I continue to feel like I’m living in some sort of Twilight Zone episode from my childhood, this new reality just doesn’t seem real.
I watch as people are hoarding at the expense of those vulnerable among us.
I listen as my children complain that they are bored.
I roll my eyes at many of the conspiracy theories.
I scroll through social media, looking for something funny, uplifting … anything not corona related.
And I continually end up with the same gut response and the same scripture passage being tossed around in my head.
“They went to a place called Gethsemane; and he said to his disciples, ‘Sit here while I pray,’
He took with him Peter and James and John and began to be distressed and agitated.
And he said to them, ‘ I am deeply grieved, even to death; remain here, and keep awake.’
And going a little farther, he threw himself on the ground and prayed that, if it were possible, the hour might pass from him.
He said, ‘Abba, Father, for you all things are possible; remove this cup from me; yet, not what I want, but what you want.’….”
Even as I read those words aloud to myself, I’m thrown back to the Maundy Thursday services where we dim the lights and plunge into the darkness of the cross. And it stills my soul.
But now, read those words out loud, where you at this moment.
Look around you while you hear the pleading of our Savior that what will be might possibly take another direction.
And consider this.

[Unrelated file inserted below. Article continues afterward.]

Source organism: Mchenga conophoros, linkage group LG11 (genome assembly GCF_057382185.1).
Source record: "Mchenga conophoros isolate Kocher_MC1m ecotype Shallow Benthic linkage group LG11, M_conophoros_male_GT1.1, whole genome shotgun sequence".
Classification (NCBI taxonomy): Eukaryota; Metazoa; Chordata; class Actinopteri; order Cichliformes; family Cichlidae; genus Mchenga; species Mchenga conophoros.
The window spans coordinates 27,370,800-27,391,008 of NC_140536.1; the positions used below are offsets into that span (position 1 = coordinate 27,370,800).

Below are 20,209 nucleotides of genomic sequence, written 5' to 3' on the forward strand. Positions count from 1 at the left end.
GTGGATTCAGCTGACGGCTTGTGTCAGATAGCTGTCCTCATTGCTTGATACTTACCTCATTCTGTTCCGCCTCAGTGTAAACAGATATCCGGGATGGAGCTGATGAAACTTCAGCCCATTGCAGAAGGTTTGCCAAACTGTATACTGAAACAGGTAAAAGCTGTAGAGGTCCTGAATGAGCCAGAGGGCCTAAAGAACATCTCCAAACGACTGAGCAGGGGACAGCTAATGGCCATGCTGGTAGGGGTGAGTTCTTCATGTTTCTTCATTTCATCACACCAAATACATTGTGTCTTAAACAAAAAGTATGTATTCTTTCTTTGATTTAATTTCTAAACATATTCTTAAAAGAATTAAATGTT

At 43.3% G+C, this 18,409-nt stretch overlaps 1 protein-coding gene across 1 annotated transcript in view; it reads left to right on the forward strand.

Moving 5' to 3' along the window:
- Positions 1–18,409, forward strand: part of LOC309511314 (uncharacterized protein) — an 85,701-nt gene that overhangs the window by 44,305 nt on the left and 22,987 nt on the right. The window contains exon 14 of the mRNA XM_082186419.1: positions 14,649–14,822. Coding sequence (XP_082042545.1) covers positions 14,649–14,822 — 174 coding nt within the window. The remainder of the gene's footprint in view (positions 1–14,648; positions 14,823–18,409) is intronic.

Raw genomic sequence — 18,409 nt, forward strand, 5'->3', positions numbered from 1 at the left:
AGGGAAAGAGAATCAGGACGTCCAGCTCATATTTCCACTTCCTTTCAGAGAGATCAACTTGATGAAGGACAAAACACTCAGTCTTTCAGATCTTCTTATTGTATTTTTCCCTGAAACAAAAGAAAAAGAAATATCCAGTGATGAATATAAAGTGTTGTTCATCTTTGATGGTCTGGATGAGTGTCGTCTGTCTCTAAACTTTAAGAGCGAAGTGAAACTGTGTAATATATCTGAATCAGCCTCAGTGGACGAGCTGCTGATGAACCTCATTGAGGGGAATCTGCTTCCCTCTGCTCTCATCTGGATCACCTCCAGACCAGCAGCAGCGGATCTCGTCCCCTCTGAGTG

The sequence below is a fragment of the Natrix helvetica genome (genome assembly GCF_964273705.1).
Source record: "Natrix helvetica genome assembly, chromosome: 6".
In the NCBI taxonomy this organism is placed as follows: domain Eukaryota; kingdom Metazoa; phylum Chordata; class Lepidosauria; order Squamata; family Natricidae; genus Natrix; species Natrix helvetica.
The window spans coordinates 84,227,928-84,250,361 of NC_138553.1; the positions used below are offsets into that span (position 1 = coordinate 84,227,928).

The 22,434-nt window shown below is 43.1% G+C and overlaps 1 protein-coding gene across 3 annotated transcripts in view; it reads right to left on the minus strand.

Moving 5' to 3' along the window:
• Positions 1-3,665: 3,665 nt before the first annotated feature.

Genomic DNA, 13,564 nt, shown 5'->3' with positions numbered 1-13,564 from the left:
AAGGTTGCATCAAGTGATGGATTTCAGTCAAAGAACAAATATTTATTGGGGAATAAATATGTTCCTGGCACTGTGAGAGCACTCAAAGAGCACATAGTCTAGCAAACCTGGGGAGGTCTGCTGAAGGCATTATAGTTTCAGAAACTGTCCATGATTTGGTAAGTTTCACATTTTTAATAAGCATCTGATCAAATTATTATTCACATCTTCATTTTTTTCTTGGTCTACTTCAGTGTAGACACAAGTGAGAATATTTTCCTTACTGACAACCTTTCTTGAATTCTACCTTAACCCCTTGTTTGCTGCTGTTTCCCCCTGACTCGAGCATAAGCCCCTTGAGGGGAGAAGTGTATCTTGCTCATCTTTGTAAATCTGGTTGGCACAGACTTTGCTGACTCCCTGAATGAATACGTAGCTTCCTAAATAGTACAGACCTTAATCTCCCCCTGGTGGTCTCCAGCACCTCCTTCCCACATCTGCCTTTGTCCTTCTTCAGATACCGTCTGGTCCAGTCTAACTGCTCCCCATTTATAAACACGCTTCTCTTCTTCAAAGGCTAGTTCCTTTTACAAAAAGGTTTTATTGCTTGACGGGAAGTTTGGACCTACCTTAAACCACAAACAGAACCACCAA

Jesus chose the suffering.
We don’t ever choose our own suffering… it is put upon us.
We didn’t choose this virus, or the lockdowns, or the quarantines, or the school closures, or the hysteria or panic.
It is put upon us – why, that I can’t answer.
But in one tiny way, we are to follow Christ’s example, here and now, in this time of Lent and in this time of our lives.
There is a suffering that we much choose.
And much like Christ praying that it may pass, those prayers are being prayed all over the world today.
And like Christ, many of us don’t need to choose the suffering, if we were to get sick, life would continue for us.
But for others it won’t.
And it’s hard to choose such isolation when it is not for ourselves, but for those we love as well as for those only God loves.
The suffering we must choose is to follow the guidance of those that ask us to wash our hands, stay inside, limit social activities and yes… even not go to church.
While Jesus was praying in the Garden of Gethsemane, his disciples slept, they couldn’t stay awake, they didn’t understand the magnitude of what was happening.
And neither do we.
As brothers and sisters in Christ, we must wake up.
We must look around and see the reality that is beyond our own selfish desires, our own fears and consider that just maybe, we could choose the suffering in order to allow someone else to live.
Following Jesus’ prayer in the garden, he was handed over to the authorities and he willingly gave his own life in order that you and I and all his beloved might live.
By the grace of God alone, we haven't been given more than we can handle.
Our communities are all being asked to step back, pray, wait ... in order that others might simply live.
I pray deeply that this might pass.
I pray deeply for those among us that are most vulnerable, that have nowhere to turn.
And I pray deeply that my own world might return to normal.
Most of all, I pray for our communities of faith as we face this together. Might we all remember that ultimate sacrifice Christ gave for each of us and be strengthened by the words of the Gospel of Matthew:
“Abba, Father, for you all things are possible.”
That is the faith in which we pray.
The faith in which we live.
And the faith which we profess.